Following are some rule of thumb (ROT) passing guidelines. There certainly are situations where a ROT does not or should not apply. An ROT should be used as a foundation on which to evolve decision making in players and not to be used as unbreakable laws.
short-short-long--after two short passes a longer third pass should follow. The reason for this ROT is that after two passes of short distance (say less than 15 yards), the defense's shape should be adjusted and pressuring the ball. By playing a long pass, the ball is moved out of the pressure area and into (hopefully)a less defended area, forcing the defense to move and shift again.
pass to the feet of a receiving player that is stationary or moving to the ball - if the player has momentum going to the ball or is not moving, that player will have difficulty reacting a ball that is too wide.
pass into space if the receiving player is moving--a ball into space allows the receiving player to run on it. A pass to the feet of a moving player has very little chance of success as the pass is generally behind the player, negating all advantage of the movement. A ball into space allows the receiver to decide when, where and how to play it.
make the longest, safest pass possible--the longer the pass, the more defense will have to adjust.
look to make penetrating passes that have an excellent chance of success - penetration causes the defense to backup and allows the attack to go forward. Penetrate as often and as far forward as possible.
play passes at angles - vertical or horizontal passes change levels in only one dimension, either vertically or horizontally. An angled pass causes the defense to adjust both vertically and horizontally. Also, receiving players are often in better position to receive and handle an angled pass.
pass the ball backwards (drop or negative space pass) to relieve pressure - perhaps the quickest way to move a ball from one side of the field is to drop it back. One of the best ways to open up "windows" for long penetrating passes is to drop the ball back away from pressure. Players that receive a ball played back to them have better opportunities to play it forward
restrict square passes to near the touchline and in the attacking third - an intercepted square pass in the middle of the field is death to a defense as it is hard to recover.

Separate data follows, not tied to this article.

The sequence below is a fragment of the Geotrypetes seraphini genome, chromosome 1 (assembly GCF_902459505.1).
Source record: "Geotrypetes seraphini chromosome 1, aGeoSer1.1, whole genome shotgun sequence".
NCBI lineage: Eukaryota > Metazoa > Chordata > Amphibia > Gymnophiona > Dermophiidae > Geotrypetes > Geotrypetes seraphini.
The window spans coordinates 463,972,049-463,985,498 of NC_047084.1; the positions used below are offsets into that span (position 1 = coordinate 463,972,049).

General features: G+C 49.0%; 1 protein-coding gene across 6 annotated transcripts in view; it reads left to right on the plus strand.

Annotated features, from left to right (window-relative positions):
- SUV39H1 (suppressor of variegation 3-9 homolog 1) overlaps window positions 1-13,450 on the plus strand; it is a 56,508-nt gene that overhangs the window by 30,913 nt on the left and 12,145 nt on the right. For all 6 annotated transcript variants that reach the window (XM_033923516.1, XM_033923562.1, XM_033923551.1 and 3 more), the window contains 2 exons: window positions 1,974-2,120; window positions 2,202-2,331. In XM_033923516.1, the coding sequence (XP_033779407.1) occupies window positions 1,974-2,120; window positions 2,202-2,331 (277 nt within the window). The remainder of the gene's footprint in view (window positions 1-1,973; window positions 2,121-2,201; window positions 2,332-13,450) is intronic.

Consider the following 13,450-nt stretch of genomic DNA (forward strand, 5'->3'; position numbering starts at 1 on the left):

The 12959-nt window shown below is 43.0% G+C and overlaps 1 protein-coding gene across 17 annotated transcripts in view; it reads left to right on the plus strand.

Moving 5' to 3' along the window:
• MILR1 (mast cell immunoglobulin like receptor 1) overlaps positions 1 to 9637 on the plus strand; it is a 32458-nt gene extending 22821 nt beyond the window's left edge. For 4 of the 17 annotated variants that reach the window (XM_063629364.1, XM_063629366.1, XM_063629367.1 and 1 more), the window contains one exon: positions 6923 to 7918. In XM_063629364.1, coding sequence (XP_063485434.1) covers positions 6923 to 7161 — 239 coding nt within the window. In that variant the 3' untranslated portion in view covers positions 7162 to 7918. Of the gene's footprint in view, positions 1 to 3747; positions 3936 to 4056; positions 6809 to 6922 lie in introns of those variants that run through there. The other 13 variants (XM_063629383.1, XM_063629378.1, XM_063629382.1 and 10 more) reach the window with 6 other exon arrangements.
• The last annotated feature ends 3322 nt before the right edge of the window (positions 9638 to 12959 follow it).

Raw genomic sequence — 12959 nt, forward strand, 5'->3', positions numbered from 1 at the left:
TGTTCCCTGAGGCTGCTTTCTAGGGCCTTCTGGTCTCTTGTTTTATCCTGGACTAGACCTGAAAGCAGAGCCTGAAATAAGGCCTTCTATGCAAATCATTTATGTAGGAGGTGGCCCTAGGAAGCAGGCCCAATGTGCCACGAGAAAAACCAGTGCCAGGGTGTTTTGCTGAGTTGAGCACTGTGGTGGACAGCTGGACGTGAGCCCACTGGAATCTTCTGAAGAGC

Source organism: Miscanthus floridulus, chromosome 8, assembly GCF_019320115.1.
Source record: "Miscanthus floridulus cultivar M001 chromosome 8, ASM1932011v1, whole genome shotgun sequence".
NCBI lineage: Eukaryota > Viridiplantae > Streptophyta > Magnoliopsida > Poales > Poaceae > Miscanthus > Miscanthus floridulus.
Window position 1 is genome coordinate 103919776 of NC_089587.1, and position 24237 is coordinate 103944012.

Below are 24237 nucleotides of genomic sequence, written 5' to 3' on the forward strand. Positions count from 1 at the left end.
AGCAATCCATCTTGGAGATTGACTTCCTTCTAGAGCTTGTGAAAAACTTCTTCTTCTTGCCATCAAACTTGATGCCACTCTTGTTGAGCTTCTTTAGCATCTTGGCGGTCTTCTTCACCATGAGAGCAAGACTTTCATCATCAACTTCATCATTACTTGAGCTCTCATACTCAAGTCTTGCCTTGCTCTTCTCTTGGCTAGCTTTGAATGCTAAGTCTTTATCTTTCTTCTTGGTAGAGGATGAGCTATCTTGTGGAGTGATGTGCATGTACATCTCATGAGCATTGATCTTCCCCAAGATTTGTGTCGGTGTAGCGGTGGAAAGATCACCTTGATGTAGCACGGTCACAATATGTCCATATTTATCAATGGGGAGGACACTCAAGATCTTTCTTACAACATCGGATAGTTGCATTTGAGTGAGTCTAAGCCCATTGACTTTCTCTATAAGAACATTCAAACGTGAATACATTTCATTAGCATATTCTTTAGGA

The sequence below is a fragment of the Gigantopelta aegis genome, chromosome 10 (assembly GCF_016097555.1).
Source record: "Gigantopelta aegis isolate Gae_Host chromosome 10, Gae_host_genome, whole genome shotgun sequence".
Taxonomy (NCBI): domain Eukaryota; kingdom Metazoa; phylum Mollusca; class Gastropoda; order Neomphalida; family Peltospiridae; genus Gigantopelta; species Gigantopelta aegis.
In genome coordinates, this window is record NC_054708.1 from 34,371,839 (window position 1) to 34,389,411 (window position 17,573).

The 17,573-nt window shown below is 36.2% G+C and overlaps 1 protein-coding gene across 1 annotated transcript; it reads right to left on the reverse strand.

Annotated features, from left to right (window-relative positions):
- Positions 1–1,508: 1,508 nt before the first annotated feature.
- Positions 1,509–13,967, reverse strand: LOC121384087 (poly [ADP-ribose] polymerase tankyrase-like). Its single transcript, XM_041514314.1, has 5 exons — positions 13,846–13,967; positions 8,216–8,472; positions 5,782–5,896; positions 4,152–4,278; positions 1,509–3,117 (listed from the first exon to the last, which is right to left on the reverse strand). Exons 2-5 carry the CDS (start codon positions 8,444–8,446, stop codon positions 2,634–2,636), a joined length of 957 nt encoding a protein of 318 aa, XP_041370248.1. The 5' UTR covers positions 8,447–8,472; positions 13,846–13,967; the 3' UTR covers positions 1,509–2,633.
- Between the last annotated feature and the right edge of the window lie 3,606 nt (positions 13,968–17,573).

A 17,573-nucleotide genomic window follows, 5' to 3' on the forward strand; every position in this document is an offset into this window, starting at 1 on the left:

never play the ball across one's goal - see square passing above
the closer a team gets to its attacking goal, the shorter the passing distance--especially in the area on top of the penalty area, the passes at times may be as close as two yards. In contrast, the passes in the back should be 15 yards or more in most cases.
commit defenders before passing - if a player has space in front, the player should carry the ball forward as quickly as possible. As the defense, closes down, the player can then decide if a pass is the best choice. Unless there is an immediate scoring opportunity with a pass, the player should not give up the ball unless the defense has to adjust to the dribbler.
pass to the receiver's foot away from pressure--when passing to a player's feet, choose the side away from the defender to allow the receiver to shield the defender and prevent an interception.
use the appropriate weight and pass type - most receiving players can't handle an instep drive from 10 yards away about knee high. All passes should be firm, but easily to manage. A pass that is difficult to control requires the receiver to take time to ensure it does not get away. Keep the passes rolling on the ground as much as possible.
pass behind defender when possible--when a pass is behind a defender, that defender is out of the picture for a brief period. Passes behind a defender often causes a defender to choose whether to watch the ball or to watch the defender's mark. Anytime defenders must make an on-the-spot decision is good for the attack.
play to teammate's preferred foot (when possible) - if all the above are addressed, then the passer may want to consider extending this courtesy to his teammate.